In 1980 Lyons resigned from UDS and became a senior advisor to Bain & Company, the American management consultants.[1] Lyons political connections were valuable to Bain, and he worked as a business consultant and lobbyist in the early 1980s.[2]

Guinness case and appeals[edit]

Lyons was accused of having used his personal friendship with Prime Minister Margaret Thatcher to ensure the Guinness brewing group's offer for Distillers in 1986 was approved by the Office of Fair Trading. Thatcher replied to a letter from Lyons saying the matter would be passed to the minister then responsible, Paul Channon. The bid was subsequently unblocked. Lyons also bought a substantial block of Distillers and Guinness shares in the lead-up to the bid, with a personal guarantee from Saunders that any future losses in the value of his shares would be paid by Guinness.[citation needed]

He was charged in 1987 in the Guinness share-trading fraud, along with Ernest Saunders, Gerald Ronson, and Anthony Parnes, and the four men became known as "the Guinness Four". He was convicted but not sent to prison because he was suffering from ill-health. However, he lost his knighthood[4] and was fined £3 million plus £1 million prosecution costs.[5]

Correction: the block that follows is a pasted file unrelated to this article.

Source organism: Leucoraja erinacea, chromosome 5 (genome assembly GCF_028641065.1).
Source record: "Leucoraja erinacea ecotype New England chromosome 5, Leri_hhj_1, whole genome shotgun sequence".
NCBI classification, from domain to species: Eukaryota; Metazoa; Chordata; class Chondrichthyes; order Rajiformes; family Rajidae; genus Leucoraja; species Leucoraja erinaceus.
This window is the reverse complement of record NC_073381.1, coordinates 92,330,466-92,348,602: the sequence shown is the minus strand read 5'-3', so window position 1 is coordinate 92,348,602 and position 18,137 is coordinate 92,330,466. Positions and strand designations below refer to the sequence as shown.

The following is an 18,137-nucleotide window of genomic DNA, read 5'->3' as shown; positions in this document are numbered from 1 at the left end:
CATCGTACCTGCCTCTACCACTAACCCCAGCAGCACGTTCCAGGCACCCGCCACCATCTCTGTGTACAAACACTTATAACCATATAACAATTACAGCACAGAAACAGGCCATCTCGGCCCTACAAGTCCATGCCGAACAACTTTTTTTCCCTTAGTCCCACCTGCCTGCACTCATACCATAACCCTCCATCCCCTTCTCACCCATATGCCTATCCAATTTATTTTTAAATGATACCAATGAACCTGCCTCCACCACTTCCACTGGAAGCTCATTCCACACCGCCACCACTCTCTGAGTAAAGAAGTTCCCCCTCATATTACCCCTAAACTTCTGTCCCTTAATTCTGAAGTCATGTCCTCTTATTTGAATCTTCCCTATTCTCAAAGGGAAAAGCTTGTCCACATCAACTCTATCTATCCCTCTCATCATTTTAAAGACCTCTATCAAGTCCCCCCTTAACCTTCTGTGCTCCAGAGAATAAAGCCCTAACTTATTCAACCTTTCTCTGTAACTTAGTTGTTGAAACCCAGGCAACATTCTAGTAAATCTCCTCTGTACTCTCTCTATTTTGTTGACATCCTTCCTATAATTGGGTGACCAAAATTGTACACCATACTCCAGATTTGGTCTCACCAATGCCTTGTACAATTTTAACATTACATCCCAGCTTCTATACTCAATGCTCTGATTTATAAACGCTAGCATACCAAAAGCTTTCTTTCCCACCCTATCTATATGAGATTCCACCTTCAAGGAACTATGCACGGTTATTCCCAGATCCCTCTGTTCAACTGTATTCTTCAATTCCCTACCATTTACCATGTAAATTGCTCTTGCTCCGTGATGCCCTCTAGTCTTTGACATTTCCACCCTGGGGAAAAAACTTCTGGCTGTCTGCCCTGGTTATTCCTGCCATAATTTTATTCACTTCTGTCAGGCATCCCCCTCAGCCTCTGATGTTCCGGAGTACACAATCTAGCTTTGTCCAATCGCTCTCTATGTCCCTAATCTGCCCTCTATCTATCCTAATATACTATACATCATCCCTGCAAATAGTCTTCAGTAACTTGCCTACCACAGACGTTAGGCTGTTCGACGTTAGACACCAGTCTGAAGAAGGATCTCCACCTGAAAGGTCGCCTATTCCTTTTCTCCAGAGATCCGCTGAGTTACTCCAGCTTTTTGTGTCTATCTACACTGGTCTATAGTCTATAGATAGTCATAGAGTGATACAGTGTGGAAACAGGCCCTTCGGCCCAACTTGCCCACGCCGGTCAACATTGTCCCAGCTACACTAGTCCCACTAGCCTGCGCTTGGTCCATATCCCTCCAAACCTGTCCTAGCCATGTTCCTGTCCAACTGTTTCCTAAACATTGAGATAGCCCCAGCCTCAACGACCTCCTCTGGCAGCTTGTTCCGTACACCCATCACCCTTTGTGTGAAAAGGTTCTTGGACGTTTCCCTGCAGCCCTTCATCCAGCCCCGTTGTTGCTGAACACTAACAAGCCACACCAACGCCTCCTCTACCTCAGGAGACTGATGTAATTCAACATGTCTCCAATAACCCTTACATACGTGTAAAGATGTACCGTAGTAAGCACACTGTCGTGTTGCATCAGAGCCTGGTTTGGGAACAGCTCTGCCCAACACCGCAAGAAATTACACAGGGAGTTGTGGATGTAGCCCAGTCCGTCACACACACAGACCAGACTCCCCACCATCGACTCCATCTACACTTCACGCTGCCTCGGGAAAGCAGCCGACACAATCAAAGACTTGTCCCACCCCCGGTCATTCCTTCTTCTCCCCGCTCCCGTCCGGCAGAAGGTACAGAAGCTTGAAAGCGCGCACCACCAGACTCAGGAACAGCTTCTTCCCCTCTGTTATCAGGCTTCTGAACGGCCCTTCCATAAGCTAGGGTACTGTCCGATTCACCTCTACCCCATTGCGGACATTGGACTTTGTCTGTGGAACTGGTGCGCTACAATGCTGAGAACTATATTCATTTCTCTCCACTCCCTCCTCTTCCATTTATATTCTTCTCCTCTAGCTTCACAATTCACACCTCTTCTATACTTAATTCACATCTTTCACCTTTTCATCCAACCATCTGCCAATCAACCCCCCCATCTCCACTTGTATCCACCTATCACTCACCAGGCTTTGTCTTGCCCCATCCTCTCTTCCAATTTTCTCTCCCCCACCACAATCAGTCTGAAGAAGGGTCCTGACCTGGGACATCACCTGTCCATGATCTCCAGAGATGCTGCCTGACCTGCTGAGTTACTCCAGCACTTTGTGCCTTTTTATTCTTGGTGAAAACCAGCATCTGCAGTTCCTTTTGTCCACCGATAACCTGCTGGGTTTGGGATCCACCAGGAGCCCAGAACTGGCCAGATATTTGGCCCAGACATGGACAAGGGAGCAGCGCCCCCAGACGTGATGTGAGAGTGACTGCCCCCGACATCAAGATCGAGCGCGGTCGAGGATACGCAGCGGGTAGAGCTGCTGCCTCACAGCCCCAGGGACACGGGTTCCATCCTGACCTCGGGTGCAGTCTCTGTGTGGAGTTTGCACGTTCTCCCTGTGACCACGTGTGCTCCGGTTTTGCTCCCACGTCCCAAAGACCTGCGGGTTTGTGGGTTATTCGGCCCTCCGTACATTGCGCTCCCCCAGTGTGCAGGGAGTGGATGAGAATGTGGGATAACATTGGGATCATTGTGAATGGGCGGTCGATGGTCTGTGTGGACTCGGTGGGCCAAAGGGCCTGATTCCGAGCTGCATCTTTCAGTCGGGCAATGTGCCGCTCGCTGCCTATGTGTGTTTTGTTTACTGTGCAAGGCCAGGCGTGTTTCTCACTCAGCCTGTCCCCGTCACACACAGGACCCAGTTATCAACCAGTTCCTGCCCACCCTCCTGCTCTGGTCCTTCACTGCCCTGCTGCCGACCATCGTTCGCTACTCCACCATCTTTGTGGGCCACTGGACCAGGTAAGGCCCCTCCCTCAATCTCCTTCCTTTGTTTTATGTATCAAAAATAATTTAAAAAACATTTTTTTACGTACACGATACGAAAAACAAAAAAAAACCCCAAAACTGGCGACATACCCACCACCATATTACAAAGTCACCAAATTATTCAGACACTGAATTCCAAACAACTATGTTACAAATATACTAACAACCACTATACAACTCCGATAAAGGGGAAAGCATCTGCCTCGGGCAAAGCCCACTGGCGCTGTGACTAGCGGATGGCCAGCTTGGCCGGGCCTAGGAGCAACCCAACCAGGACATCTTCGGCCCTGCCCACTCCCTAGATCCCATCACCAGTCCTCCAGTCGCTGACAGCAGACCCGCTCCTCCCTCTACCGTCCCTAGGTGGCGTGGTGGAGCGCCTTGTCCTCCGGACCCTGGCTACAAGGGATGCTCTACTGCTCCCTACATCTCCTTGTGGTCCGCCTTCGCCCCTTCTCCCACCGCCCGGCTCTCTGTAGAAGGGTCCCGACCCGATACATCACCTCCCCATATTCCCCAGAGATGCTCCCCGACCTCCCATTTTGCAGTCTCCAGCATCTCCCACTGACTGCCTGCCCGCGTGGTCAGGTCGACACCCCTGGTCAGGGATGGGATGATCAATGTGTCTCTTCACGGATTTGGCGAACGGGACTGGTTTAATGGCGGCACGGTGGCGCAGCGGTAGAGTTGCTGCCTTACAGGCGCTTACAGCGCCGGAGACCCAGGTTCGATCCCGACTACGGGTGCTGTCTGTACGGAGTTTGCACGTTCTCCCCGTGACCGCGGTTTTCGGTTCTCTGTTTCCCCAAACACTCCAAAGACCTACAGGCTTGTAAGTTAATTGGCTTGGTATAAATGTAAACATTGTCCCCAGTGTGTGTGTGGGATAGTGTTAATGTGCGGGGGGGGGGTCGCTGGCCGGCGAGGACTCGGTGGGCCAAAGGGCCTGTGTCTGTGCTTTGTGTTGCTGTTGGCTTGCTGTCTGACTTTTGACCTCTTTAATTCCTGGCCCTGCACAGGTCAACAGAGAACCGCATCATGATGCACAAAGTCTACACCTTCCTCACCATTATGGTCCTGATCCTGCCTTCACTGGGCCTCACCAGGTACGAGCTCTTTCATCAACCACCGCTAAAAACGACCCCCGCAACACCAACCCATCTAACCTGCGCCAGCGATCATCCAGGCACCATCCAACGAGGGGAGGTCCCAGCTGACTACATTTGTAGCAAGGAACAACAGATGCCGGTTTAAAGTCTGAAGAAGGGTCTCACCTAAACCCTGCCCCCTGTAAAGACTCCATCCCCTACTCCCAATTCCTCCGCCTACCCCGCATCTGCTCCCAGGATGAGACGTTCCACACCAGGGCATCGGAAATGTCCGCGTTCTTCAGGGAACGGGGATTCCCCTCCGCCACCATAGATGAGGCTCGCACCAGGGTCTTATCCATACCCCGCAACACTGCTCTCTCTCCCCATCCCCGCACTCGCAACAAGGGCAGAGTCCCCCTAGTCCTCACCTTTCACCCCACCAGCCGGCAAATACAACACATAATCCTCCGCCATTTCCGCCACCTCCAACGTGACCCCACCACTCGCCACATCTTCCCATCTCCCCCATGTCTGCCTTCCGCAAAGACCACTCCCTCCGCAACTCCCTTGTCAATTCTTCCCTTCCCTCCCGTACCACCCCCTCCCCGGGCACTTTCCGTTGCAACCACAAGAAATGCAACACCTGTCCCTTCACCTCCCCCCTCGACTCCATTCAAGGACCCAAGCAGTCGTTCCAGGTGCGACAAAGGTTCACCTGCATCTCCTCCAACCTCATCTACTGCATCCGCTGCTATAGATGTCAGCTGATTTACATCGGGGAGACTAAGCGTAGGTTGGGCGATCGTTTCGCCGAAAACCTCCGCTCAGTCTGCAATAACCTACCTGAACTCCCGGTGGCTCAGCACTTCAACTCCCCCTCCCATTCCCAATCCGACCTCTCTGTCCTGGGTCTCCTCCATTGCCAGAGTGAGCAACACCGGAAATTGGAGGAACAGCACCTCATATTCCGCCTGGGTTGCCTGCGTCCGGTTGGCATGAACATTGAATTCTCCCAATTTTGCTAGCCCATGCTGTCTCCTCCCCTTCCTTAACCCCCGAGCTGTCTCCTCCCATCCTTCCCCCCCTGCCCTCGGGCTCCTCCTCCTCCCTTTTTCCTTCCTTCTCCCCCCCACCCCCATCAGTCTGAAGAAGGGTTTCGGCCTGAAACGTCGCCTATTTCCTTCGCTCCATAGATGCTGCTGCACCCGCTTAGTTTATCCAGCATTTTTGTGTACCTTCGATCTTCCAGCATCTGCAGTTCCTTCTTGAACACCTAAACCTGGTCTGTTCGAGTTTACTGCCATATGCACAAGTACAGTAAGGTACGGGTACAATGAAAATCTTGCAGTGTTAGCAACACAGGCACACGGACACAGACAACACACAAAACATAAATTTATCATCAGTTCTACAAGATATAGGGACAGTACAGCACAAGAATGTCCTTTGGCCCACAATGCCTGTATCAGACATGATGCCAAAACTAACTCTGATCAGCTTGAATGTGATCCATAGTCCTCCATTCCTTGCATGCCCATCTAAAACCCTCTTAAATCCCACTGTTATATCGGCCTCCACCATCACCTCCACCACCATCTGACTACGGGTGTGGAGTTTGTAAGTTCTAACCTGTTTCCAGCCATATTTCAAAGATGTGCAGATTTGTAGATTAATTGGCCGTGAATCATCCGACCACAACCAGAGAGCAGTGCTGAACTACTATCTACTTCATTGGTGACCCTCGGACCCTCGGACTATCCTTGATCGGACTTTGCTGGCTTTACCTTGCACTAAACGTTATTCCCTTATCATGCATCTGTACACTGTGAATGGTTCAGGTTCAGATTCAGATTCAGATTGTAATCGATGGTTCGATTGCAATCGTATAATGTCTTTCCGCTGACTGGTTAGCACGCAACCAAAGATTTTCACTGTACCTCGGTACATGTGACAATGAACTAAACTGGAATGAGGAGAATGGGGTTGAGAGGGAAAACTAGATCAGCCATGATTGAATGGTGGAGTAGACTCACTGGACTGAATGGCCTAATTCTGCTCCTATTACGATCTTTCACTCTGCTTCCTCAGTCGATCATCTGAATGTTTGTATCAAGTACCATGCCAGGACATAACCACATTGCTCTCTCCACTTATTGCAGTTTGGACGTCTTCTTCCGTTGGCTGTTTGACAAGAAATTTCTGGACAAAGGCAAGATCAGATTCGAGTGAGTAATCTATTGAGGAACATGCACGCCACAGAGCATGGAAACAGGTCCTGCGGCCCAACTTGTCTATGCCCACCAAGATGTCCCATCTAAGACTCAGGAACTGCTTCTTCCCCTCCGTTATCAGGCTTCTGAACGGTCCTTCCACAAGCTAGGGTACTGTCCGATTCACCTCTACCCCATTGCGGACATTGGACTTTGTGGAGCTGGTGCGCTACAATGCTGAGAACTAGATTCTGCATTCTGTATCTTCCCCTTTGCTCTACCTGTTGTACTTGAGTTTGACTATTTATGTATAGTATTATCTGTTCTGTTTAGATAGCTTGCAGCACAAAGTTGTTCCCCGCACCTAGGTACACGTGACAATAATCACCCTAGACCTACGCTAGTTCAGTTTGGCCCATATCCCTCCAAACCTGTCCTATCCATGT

British prime minister John Major wrote to Lyons after revoking Lyons' knighthood in 1991: "It was painful for me to have to recommend that this be done, and I would not have inflicted this on you lightly. But the rules on forfeiture and the precedents left me, I regret, no alternative. May I assure you that the service which won you the honours in the first place is still appreciated and will never be forgotten."[6]

In 1995, on appeal, one count of conspiracy was quashed and his fine was cut to £2.5 million. (The refund cheque of £500,000 was inadvertently made out to 'Sir Jack Lyons', although by then he had lost his title). Lawyers for the Guinness Four said their clients had lost their right to silence because they were compelled to give evidence to Department of Trade and Industry inspectors.[citation needed]